Summer

Summer

Summer

How long will it take? I remember the conflicting emotions very well. The precious few days – maybe weeks – (maybe hours!) – between the deep sigh that welcomed summer and the deep fear that grabbed me when I realized it was really summer!

The deep sigh – “ahhhhh” – was in response to the gift of time that summer often brings. The jolt of fear – “aaaaaahhhhhh!” was in response to the gift of time that summer often brings!

I longed to enjoy the time, to savor the time, to play with the time, to connect differently in the time – because now we had time.

But as a family, we were already in the habit of rushing, of going quickly from one event to the other, of living from an agenda whose goal was performance and productivity; we were getting better at connecting so we could achieve and accomplish . . .but summer time connections? What might those be?

My children are older now, but I remember very well how you may be feeling.

  • What if summer time connections could be more life-giving than the agenda driven connections that are the norm of the school year?
  • Do I have permission to give you some inspiration to consider summer time connections?

Let’s start from a place of reality: to everything there is a season. Connecting on productivity, celebrating performance, connecting on achievement – those connections have their place in our relationships. We live in the real world; when these “agenda-driven” connections are healthy, many good things can be the result.

Let’s stay in that place of reality: to everything there is a season. Always connecting on productivity and celebrating achievement burns the gas in our tank. No matter how beautiful my car is, or how super-charged my engine is (is that even a real way to talk about engines? I’m not a car girl!) – my car needs maintenance and my car needs to fill-up with gas. So does yours.

Because I’m not a car girl, I asked my phone, “Do race cars use a different kind of gasoline?” They do! So my analogy is going to work!

You probably didn’t expect this information in my blog (neither did I!), but here goes:

  • NASCAR engines burn 110-octane leaded gasoline.
  • Indy cars burn pure methanol.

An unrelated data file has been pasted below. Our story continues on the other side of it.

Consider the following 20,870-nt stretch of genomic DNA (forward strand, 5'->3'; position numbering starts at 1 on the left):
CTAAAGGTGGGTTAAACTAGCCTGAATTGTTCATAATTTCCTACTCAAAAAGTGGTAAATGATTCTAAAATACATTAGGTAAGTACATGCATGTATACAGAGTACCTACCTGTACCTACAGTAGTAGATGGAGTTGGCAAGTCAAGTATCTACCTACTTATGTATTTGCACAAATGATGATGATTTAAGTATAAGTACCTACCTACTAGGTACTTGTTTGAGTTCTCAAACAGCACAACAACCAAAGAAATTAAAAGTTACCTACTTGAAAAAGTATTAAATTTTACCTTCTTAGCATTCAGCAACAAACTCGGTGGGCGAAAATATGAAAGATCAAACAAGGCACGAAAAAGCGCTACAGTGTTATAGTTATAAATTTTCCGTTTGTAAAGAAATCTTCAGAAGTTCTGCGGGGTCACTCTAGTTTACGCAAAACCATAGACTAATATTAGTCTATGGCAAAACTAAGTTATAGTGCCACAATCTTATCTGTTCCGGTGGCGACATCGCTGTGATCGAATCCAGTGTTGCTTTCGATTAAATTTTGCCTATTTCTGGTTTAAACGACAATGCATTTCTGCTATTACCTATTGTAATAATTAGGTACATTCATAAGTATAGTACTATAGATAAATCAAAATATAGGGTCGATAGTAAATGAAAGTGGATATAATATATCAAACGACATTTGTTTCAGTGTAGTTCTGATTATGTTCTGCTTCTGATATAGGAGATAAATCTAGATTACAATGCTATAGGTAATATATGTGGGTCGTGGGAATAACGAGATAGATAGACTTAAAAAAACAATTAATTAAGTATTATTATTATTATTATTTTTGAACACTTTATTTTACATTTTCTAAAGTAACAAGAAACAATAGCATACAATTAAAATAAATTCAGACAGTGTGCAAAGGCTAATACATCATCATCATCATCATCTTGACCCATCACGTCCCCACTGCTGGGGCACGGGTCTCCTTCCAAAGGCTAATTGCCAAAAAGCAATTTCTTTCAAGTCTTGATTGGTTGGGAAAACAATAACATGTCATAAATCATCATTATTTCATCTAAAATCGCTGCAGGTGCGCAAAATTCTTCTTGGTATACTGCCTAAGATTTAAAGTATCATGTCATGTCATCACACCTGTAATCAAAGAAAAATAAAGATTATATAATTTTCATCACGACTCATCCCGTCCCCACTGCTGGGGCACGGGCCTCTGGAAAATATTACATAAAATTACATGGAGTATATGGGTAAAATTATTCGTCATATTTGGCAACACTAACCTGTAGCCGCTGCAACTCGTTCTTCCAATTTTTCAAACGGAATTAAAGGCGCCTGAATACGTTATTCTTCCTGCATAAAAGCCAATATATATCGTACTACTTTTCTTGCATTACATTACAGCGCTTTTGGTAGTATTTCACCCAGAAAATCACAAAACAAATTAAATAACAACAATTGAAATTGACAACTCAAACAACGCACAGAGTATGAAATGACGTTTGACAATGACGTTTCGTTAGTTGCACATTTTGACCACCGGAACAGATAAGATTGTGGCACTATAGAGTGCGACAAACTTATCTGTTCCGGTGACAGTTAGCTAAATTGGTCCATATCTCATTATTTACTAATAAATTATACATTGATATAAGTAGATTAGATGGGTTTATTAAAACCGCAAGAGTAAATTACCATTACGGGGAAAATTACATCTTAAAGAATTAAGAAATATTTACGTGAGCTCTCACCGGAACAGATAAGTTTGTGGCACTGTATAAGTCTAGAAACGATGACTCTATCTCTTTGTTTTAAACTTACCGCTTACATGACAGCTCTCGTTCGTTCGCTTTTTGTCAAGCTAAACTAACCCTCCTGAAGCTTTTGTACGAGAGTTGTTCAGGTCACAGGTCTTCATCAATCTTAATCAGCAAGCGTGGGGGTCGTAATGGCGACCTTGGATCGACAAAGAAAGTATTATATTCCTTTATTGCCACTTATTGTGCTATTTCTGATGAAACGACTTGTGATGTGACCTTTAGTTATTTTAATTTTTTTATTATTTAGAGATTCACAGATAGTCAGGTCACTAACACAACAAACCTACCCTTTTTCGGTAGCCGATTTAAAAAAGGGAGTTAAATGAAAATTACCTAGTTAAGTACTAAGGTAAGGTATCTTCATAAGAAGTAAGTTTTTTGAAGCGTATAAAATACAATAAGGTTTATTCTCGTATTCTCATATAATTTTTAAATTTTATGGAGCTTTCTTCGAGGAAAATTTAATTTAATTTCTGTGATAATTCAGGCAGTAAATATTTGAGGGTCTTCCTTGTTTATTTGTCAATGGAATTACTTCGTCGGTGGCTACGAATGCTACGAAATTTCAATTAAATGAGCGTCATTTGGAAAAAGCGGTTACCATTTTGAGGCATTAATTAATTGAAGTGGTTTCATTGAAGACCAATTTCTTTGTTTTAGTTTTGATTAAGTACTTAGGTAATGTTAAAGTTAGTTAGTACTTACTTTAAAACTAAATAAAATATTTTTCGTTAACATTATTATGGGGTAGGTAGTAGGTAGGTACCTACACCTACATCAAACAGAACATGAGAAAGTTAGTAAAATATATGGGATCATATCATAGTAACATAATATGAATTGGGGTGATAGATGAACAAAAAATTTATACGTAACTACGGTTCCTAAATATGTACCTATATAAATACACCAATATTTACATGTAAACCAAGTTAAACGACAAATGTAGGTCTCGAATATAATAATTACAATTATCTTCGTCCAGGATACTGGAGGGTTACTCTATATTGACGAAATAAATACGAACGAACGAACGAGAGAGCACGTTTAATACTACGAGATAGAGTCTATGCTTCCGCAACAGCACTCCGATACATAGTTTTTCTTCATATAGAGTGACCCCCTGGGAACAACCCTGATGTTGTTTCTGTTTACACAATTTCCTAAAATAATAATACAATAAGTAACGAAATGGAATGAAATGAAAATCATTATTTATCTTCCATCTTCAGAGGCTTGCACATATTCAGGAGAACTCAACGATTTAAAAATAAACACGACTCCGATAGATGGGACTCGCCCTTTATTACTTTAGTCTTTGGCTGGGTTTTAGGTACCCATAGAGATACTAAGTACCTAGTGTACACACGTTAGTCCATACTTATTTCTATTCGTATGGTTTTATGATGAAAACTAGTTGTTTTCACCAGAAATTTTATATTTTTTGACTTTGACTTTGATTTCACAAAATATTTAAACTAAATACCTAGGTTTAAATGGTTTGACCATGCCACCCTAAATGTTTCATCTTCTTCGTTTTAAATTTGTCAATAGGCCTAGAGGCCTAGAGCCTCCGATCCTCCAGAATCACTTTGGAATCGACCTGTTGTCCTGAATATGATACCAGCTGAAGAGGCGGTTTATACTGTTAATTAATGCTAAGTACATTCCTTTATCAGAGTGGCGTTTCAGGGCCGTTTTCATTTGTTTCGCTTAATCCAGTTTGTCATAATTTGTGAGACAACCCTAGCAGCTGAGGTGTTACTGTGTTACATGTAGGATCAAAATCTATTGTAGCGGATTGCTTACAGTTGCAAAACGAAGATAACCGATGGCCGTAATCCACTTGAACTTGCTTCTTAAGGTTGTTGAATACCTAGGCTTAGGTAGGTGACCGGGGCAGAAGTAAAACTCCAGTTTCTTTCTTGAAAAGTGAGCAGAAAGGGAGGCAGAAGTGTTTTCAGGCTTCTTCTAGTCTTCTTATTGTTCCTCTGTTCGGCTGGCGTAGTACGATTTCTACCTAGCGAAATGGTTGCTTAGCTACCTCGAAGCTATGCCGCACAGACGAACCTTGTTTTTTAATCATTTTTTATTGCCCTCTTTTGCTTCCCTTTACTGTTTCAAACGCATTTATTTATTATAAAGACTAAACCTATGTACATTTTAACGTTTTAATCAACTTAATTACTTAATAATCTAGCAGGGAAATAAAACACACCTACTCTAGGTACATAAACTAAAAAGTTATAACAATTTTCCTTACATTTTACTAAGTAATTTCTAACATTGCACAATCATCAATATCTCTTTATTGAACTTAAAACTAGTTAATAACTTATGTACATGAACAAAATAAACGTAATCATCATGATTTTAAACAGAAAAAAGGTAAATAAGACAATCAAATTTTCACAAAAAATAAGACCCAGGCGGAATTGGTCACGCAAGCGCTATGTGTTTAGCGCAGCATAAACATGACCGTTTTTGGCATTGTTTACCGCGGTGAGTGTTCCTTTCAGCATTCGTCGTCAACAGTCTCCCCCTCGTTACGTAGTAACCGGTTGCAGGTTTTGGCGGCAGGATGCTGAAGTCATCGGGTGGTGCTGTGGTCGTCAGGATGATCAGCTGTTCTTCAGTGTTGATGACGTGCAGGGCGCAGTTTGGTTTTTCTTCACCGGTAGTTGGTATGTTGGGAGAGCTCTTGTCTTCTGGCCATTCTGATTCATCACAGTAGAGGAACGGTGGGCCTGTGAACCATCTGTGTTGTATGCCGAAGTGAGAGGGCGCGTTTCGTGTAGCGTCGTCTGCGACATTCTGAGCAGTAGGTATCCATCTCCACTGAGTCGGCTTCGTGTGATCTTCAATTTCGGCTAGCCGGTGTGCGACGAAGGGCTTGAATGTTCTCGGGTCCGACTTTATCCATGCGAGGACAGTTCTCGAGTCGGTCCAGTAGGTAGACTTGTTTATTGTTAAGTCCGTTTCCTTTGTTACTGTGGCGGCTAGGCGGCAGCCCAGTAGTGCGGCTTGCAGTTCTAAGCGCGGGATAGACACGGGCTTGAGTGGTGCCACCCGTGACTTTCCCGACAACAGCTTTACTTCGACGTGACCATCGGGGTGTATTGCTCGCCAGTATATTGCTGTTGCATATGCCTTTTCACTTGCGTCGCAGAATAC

• Top Fuel dragsters and funny cars burn nitromethane.

Google goes on to tell me, “Each of these fuels has advantages and disadvantages. For example, methanol (. . . ) can run at extremely high compression ratios (meaning more power) – and you can extinguish a methanol fire with water. 110-octane gasoline also handles high compression well. Nitromethane is basically a liquid explosive and contains a great deal of energy (. . . ).” (That must explain why, when I get really angry – I can clean my whole house!)

Back to the people part of the analogy; every season in our lives is not designed to be racing season. We are not really even built to be race cars – always competing and running at full speed.

But we often do compete; running at full speed is often what we consider “normal”. And we are accustomed to using our emotions to super-charge our hormone production so we have access to high octane fuel. Our performance driven lives exist on this kind of fuel.

The bad news: this fuel is killing us. (Dr. Caroline Leaf offers an incredible picture of what our brains look like when we continuously run on this toxic fuel; see my GOOD STUFF page to see her diagram from her book, The Gift in You)

The good news: it’s summer. Yes, it’s going to take some time in detox. Yes, everyone will experience symptoms of withdrawal. My inspiration for you today:

Resist the temptation to treat the withdrawal symptoms with more toxic fuel. Expect to experience a time of “the shakes” – tell your children to expect it, too. Watch for it, call it what it is! And celebrate the withdrawal instead of feeding it. Move past it; don’t medicate it.

This blog post is already technically too long; I’m over the 500 word limit that is supposed to be your capacity for continuing to read.

So, I’ll conclude with these bullet points: (you, as a reader, are supposedly really in love with bullet points!)

  • Watch for more blog posts that offer recipes and ideas for summer time fuel.
  • Consider this agenda for your family’s summer: develop a mature taste for healthy fuel.

I’d love to hear your thoughts; please leave a comment. Share your recipes and ideas for summer time fuel.

  • ann

    good ideas about changing gears for summertime, and for anytime the usual routine shifts to the unusual. Routine means security, so a mindful switch to the unscheduled life is rich indeed.

    • Janet

      Your words are both inspiring and powerful – “a mindful switch to the unscheduled life is rich indeed” – thank you friend!

  • Rachel

    This reminds me: As a child my Mom always made a point to not have my brother and I in scheduled activities during summertime. It became a time of rest and fun. We would go to the library and neighborhood pool almost every day, then spend afternoons snuggled in one of our beds (or a pillow fort) reading. We’ve moved away from this a bit as we have both gotten older. Perhaps this is a good reminder to make “a mindful switch to the unscheduled life” for this coming summer!

    • Janet

      Good memories Rachel – reminds me of riding my bike to the library and checking out the max of 6 books, only to return in a day or two (or the afternoon!) because I had read them and wanted 6 more!